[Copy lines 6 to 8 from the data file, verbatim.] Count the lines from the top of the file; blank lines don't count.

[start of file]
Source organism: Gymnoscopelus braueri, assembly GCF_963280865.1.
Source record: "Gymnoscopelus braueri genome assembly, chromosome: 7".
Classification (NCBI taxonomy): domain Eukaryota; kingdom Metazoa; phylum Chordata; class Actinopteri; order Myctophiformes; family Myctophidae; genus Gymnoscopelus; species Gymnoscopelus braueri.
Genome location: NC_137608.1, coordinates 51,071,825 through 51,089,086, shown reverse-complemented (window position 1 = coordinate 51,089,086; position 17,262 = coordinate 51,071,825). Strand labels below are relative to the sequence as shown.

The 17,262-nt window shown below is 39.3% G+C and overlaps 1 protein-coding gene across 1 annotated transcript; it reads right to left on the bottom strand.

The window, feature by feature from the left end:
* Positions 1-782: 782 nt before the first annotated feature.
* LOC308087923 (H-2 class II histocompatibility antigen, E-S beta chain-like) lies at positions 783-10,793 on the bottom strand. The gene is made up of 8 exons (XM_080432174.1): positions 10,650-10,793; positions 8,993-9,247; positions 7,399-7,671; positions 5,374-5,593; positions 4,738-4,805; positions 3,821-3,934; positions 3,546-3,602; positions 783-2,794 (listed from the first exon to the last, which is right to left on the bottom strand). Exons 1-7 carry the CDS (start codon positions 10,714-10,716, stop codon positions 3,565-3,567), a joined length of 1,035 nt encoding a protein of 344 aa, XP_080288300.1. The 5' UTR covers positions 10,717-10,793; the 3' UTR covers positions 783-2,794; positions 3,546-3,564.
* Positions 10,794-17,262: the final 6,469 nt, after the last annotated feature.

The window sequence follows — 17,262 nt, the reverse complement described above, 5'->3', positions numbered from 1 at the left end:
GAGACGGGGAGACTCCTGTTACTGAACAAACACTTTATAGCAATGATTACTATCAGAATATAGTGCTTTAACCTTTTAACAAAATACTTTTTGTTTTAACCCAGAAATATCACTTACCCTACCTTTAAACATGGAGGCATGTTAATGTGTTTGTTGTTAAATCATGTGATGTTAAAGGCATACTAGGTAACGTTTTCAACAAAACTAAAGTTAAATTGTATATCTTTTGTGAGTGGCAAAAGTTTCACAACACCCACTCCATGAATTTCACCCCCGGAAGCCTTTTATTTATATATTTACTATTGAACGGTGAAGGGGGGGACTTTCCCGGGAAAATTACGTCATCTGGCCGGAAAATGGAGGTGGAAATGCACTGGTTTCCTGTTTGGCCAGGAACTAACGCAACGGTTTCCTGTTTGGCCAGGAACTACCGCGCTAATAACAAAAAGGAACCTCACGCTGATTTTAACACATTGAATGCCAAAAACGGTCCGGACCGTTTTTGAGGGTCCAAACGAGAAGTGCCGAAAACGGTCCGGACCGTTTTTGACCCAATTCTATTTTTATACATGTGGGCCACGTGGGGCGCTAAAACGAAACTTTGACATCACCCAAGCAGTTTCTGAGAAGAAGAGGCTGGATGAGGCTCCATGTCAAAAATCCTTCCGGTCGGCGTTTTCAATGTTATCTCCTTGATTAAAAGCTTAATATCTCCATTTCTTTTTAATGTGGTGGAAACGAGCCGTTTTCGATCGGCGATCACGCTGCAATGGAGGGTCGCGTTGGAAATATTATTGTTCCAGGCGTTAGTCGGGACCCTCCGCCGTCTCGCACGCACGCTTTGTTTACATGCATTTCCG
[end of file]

The window, feature by feature from the left end:
* Positions 1-782: 782 nt before the first annotated feature.
* LOC308087923 (H-2 class II histocompatibility antigen, E-S beta chain-like) lies at positions 783-10,793 on the bottom strand. The gene is made up of 8 exons (XM_080432174.1): positions 10,650-10,793; positions 8,993-9,247; positions 7,399-7,671; positions 5,374-5,593; positions 4,738-4,805; positions 3,821-3,934; positions 3,546-3,602; positions 783-2,794 (listed from the first exon to the last, which is right to left on the bottom strand). Exons 1-7 carry the CDS (start codon positions 10,714-10,716, stop codon positions 3,565-3,567), a joined length of 1,035 nt encoding a protein of 344 aa, XP_080288300.1. The 5' UTR covers positions 10,717-10,793; the 3' UTR covers positions 783-2,794; positions 3,546-3,564.